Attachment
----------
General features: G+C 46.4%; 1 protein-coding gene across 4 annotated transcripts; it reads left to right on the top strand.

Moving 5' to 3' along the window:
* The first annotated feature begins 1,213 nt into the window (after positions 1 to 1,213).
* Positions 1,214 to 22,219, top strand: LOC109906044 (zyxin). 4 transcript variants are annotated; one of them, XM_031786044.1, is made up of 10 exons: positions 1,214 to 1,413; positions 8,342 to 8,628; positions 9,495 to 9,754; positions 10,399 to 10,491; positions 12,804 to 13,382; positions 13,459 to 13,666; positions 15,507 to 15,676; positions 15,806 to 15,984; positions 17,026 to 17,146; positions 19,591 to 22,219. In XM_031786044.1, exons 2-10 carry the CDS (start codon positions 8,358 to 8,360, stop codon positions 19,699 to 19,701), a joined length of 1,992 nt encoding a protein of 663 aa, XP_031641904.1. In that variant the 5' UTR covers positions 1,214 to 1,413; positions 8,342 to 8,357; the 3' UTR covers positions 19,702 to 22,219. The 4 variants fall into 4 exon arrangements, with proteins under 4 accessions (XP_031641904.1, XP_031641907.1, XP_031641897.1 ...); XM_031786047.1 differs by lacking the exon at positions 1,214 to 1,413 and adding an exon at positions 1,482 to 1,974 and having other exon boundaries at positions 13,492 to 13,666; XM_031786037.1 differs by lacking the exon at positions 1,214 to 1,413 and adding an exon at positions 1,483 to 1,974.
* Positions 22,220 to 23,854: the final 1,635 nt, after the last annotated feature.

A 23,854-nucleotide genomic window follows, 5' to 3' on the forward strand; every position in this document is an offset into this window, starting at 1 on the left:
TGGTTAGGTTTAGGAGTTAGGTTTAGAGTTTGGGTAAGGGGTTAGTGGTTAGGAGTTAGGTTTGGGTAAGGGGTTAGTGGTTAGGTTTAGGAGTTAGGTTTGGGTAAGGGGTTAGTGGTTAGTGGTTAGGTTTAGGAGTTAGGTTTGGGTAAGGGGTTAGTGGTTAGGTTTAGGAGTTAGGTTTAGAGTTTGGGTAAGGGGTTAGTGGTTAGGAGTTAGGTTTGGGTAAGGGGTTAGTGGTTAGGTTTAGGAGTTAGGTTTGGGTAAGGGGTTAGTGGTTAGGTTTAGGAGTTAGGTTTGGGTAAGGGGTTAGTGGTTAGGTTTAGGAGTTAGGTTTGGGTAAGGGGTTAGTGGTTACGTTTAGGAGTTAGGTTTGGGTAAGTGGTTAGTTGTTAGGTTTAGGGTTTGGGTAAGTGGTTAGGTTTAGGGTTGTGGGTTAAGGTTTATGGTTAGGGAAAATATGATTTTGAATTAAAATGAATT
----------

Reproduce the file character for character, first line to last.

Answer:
General features: G+C 46.4%; 1 protein-coding gene across 4 annotated transcripts; it reads left to right on the top strand.

Moving 5' to 3' along the window:
* The first annotated feature begins 1,213 nt into the window (after positions 1 to 1,213).
* Positions 1,214 to 22,219, top strand: LOC109906044 (zyxin). 4 transcript variants are annotated; one of them, XM_031786044.1, is made up of 10 exons: positions 1,214 to 1,413; positions 8,342 to 8,628; positions 9,495 to 9,754; positions 10,399 to 10,491; positions 12,804 to 13,382; positions 13,459 to 13,666; positions 15,507 to 15,676; positions 15,806 to 15,984; positions 17,026 to 17,146; positions 19,591 to 22,219. In XM_031786044.1, exons 2-10 carry the CDS (start codon positions 8,358 to 8,360, stop codon positions 19,699 to 19,701), a joined length of 1,992 nt encoding a protein of 663 aa, XP_031641904.1. In that variant the 5' UTR covers positions 1,214 to 1,413; positions 8,342 to 8,357; the 3' UTR covers positions 19,702 to 22,219. The 4 variants fall into 4 exon arrangements, with proteins under 4 accessions (XP_031641904.1, XP_031641907.1, XP_031641897.1 ...); XM_031786047.1 differs by lacking the exon at positions 1,214 to 1,413 and adding an exon at positions 1,482 to 1,974 and having other exon boundaries at positions 13,492 to 13,666; XM_031786037.1 differs by lacking the exon at positions 1,214 to 1,413 and adding an exon at positions 1,483 to 1,974.
* Positions 22,220 to 23,854: the final 1,635 nt, after the last annotated feature.

A 23,854-nucleotide genomic window follows, 5' to 3' on the forward strand; every position in this document is an offset into this window, starting at 1 on the left:
TGGTTAGGTTTAGGAGTTAGGTTTAGAGTTTGGGTAAGGGGTTAGTGGTTAGGAGTTAGGTTTGGGTAAGGGGTTAGTGGTTAGGTTTAGGAGTTAGGTTTGGGTAAGGGGTTAGTGGTTAGTGGTTAGGTTTAGGAGTTAGGTTTGGGTAAGGGGTTAGTGGTTAGGTTTAGGAGTTAGGTTTAGAGTTTGGGTAAGGGGTTAGTGGTTAGGAGTTAGGTTTGGGTAAGGGGTTAGTGGTTAGGTTTAGGAGTTAGGTTTGGGTAAGGGGTTAGTGGTTAGGTTTAGGAGTTAGGTTTGGGTAAGGGGTTAGTGGTTAGGTTTAGGAGTTAGGTTTGGGTAAGGGGTTAGTGGTTACGTTTAGGAGTTAGGTTTGGGTAAGTGGTTAGTTGTTAGGTTTAGGGTTTGGGTAAGTGGTTAGGTTTAGGGTTGTGGGTTAAGGTTTATGGTTAGGGAAAATATGATTTTGAATTAAAATGAATT